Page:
Many developers were greeted by server errors, failed purchases and the "Sorry, tickets are sold out" banner.
Others, like Daniel Jalkut of Red Sweater Software, were able to place an order. In the end Jalkut decided to cancel his ticket, stating, he was "[v]ery conflicted, but it ended up feeling too exclusive for me."
In a move that was seen as a boost to fairness, developers were given a day's warning about sale time. This enabled people around the globe to set their alarms and schedule their visit to Apple's developer site.
Unfortunately, the high demand for the "golden" tickets meant that distribution was both chaotic and random. The overloaded system presented bugs, as reported by various parties on Twitter.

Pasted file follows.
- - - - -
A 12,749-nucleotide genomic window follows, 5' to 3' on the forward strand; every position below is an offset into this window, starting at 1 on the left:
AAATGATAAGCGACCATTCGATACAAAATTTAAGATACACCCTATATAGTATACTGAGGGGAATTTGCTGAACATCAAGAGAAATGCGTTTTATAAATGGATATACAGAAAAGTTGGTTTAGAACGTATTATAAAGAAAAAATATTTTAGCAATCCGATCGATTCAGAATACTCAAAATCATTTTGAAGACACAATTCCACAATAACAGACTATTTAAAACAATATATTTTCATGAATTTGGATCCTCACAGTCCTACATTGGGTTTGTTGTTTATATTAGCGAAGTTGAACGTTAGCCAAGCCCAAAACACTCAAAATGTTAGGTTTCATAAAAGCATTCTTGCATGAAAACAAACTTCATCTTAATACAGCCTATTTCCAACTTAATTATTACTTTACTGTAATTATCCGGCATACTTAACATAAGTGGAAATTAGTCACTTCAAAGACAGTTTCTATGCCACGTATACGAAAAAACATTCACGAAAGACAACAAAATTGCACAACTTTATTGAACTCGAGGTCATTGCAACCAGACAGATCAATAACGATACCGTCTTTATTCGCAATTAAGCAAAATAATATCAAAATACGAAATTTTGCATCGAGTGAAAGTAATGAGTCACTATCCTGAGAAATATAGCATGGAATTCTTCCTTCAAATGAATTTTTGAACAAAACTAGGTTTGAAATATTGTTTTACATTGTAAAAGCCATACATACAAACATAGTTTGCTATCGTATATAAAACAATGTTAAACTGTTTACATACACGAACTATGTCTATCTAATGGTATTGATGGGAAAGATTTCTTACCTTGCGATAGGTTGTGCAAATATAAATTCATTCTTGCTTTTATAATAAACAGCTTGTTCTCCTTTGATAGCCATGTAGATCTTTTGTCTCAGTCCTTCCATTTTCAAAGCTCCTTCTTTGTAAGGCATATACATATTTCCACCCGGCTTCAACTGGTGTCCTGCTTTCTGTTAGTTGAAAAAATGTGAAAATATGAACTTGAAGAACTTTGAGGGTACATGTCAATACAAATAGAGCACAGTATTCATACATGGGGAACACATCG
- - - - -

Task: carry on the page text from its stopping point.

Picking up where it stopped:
"I never once got anything but an error page," said developer David Green. "Apple seriously needs to change how they handle WWDC tickets, that went beyond unfair and into untenable."
"It timed out on me when I submitted the purchase," agreed developer Scott Yelich.
So why not switch to a less intense lottery system? Sure, the results are still random, but distributing purchase requests over a week or month surely would avoid the technology-based limits created by so much demand at a single moment (not to mention sleepless nights caused by time zone differentials).
Did you snag a ticket? Or were your attempts unsuccessful? Drop a note in the comments and share your story.
Think WWDC needs fixing? Here are TUAW's proposals from last year.